How competitive is Hong Kong for e-business?

In this article Alexander Yuen, of PricewaterhouseCoopers Ltd. discusses the strengths and weaknesses of Hong Kong''s e-business environment.

One of the attractive features of doing business in Hong Kong is the simplicity of its tax system. But for many e-businesses looking to expand into Asia, the choice of location to base their operations will be dependent upon many factors including infrastructure, quality of employees, capital markets, and customer base. Issues such as taxation tend to be considered at the very end of such a list, if at all.

However, for many internet start-ups which ignore the tax issues now, the consequences may often be very painful financially when confronted with tax bills later because of a tax inefficient structure, which may also prove costly to unwind. In this article, I comment briefly on some of the features of Hong Kong's tax system which may be attractive to e-businesses when compared with some of its neighbours in Asia.

Low Corporate Tax Rate

Hong Kong's profits tax rate is 16%, which is low when compared with the normal corporate tax rate in other Asian countries. However, Hong Kong offers comparatively little in the way of specific tax incentives for various industries unlike many other Asian countries. These tax incentives may result in a lower corporate tax rate for specific industries for either a period of time (for example tax holidays for the first few years followed by a reduced tax rate for later years), or indefinitely (for example Singapore is offering a tax incentive for e-businesses to tax them at only 10% on their trading profits).

Capital Gains

One very attractive feature of Hong Kong's tax system is that it does not impose any tax on capital gains. Other countries in the region, for example Australia, do impose a tax on capital gains earned by non-residents on the disposal of assets located within their borders. Thus, for founders of an e-business in Hong Kong who make a significant capital gain on the sale of their shares, either after an Initial Public Offering ("IPO") or a buy-out, they will generally not be subject to Hong Kong profits tax on the gain. Any reorganisation of the Group structure will also not trigger any taxable gains in Hong Kong.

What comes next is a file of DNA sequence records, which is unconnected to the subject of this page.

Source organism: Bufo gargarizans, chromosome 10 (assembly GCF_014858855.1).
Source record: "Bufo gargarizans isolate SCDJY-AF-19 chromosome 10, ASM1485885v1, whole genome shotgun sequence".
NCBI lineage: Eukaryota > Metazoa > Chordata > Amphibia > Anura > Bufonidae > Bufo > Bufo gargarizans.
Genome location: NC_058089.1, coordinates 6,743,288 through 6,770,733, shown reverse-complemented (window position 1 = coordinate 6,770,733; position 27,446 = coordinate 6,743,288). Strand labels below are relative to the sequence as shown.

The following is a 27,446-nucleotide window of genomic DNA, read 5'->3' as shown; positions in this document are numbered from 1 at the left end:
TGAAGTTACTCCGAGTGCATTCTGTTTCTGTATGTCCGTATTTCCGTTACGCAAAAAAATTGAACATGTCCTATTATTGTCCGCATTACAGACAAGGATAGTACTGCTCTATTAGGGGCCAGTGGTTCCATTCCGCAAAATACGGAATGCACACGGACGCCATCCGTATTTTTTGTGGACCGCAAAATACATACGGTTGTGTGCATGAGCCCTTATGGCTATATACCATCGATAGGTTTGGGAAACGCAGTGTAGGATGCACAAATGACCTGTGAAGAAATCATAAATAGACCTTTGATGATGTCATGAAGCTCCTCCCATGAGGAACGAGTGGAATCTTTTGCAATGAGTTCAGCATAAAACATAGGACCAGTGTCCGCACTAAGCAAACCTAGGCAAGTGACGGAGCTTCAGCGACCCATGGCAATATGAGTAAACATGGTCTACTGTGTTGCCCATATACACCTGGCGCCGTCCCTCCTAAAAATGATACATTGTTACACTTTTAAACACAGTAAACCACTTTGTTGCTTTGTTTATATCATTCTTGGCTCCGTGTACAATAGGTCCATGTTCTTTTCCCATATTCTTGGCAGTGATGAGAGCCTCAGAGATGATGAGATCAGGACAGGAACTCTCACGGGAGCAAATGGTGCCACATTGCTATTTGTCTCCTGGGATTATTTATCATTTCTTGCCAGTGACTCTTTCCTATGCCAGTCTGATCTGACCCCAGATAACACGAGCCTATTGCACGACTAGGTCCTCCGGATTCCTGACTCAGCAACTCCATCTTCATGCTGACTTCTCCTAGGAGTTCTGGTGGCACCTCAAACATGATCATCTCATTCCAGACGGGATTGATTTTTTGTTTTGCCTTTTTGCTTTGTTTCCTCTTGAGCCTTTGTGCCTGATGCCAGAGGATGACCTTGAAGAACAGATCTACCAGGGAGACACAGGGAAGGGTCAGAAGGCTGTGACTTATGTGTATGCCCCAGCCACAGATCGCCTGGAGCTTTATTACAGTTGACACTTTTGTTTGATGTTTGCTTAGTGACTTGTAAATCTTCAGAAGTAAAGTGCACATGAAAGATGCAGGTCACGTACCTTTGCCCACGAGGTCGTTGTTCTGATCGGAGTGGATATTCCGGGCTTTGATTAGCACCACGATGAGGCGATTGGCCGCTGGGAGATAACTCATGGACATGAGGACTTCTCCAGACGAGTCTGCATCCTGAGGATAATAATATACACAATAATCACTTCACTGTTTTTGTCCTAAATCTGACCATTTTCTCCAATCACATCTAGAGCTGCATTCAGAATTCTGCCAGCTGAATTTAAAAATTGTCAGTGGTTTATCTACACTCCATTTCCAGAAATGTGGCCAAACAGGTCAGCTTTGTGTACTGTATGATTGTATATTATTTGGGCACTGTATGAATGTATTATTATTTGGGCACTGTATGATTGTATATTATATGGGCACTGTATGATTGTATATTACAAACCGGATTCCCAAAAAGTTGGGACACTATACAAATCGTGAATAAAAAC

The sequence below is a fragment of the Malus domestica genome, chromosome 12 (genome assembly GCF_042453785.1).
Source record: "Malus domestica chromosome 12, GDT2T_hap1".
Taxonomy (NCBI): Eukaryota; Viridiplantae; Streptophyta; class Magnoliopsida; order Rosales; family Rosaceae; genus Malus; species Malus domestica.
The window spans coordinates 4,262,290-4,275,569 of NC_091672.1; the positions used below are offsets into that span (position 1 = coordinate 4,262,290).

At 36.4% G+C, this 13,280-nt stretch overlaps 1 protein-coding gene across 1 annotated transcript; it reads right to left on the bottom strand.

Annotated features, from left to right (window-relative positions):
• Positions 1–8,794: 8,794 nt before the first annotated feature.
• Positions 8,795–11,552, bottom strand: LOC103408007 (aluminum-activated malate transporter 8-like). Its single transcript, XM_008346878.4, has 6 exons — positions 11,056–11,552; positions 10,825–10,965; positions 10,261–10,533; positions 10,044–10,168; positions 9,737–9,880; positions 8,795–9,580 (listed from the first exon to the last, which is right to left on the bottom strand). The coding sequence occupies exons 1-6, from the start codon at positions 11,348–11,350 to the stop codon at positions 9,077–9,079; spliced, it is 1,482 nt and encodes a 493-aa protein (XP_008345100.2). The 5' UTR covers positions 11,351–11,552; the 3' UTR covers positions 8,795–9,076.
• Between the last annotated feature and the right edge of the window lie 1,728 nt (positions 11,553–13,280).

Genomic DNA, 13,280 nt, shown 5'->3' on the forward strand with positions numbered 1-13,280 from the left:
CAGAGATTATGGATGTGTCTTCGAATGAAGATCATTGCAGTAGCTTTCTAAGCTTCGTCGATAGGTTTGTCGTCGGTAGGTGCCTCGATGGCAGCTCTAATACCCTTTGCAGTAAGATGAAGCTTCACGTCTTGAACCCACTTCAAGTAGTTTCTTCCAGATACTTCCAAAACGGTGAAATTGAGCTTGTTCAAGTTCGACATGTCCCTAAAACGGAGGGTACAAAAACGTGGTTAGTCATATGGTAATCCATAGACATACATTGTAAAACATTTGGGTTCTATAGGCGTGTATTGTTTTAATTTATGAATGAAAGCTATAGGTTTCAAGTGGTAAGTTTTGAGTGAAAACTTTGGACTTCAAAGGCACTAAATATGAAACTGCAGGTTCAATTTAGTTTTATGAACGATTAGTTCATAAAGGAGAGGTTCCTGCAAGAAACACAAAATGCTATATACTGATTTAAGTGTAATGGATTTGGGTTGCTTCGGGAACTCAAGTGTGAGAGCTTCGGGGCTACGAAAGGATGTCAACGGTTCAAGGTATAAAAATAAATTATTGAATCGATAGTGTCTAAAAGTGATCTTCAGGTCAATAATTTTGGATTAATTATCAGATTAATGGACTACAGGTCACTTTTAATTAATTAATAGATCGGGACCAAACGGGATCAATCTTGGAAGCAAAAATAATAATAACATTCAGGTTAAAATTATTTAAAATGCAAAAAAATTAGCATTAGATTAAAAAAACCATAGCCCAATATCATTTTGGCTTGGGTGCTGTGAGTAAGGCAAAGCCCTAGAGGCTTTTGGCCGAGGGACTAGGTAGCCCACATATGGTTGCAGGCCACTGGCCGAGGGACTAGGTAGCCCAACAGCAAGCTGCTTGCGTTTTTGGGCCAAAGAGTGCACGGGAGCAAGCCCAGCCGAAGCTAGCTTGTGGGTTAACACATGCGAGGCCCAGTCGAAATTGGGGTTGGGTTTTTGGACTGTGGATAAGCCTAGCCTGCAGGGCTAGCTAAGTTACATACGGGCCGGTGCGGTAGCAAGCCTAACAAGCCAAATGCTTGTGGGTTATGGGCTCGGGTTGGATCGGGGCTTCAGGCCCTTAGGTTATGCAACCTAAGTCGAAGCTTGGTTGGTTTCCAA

Hong Kong stamp duty will be payable on the transfer of shares in a Hong Kong company, but it is common for many e-businesses to start with a holding company in a tax-free country such as Bermuda or the Cayman Islands and therefore the Hong Kong stamp duty costs can also be avoided.

Source-based Jurisdiction

Hong Kong will only impose profits tax on entities carrying on a business in Hong Kong which derive income from sources within Hong Kong. To the extent that a Hong Kong based e-business has significant income earning operations outside Hong Kong, it may be possible to treat the profits from such overseas operations as not subject to tax in Hong Kong. For example the set-up of a branch in a foreign country with its own server for customers in that country may enable the Hong Kong company to claim that the profits from the foreign branch are offshore sourced and therefore exempt from Hong Kong profits tax. However any offshore profits claims will be scrutinised by the Inland Revenue Department

Withholding Taxes

Hong Kong does not impose any withholding taxes on dividends or interest payments by a Hong Kong resident to a non-resident. There is an effective withholding tax on royalty payments by a Hong Kong resident to a non-resident which is usually at a rate of 1.6%, unless the intellectual property which is being used was previously owned by an entity carrying on business in Hong Kong, in which case the effective withholding tax rate will be 16%. For example, if the Hong Kong e-business pays a royalty to a US entity for the commercial exploitation of a computer software program in Hong Kong, this royalty payment would attract a 1.6% withholding tax.

This compares favourably with other countries in Asia which will normally impose withholding taxes on dividends, interest and royalty payments to non-residents, usually at higher withholding tax rates.

However, Hong Kong does not have a tax treaty network with other countries (apart from the PRC) which means that royalty payments received by a Hong Kong e-business from other countries would be subject to the normal royalty withholding tax rate applicable in that country. Tax treaties usually provide for a reduction in the normal royalty withholding tax rate.

Capital Expenditure

Hong Kong offers generous tax depreciation allowances for capital expenditure on plant and equipment. The costs of computer hardware and software can be deducted in full in the year of acquisition provided that they are used in the production of taxable profits. Even the cost of general plant and equipment will qualify for an initial allowance of 60% of the cost in the year of acquisition and an annual allowance of 10%, 20% or 30% on the residual balance.

Tax Losses

Most e-businesses will have tax losses at least for the first few years of operations given the high operating costs and capital expenditure as they attract business. Tax losses in Hong Kong can be carried forward indefinitely and used to offset taxable profits in later years. There are few restrictions on the carry forward of losses and a change of ownership in the company does not prevent the carry forward of such losses unless it is motivated purely for tax reasons. However, tax losses cannot be transferred between countries as is allowed in other countries like Australia so it is important that the tax losses are booked in the correct company and can be later offset against future profits.

Alexander Yuen is a Senior Manager, Tax & Legal Support Services, PricewaterhouseCoopers Ltd.

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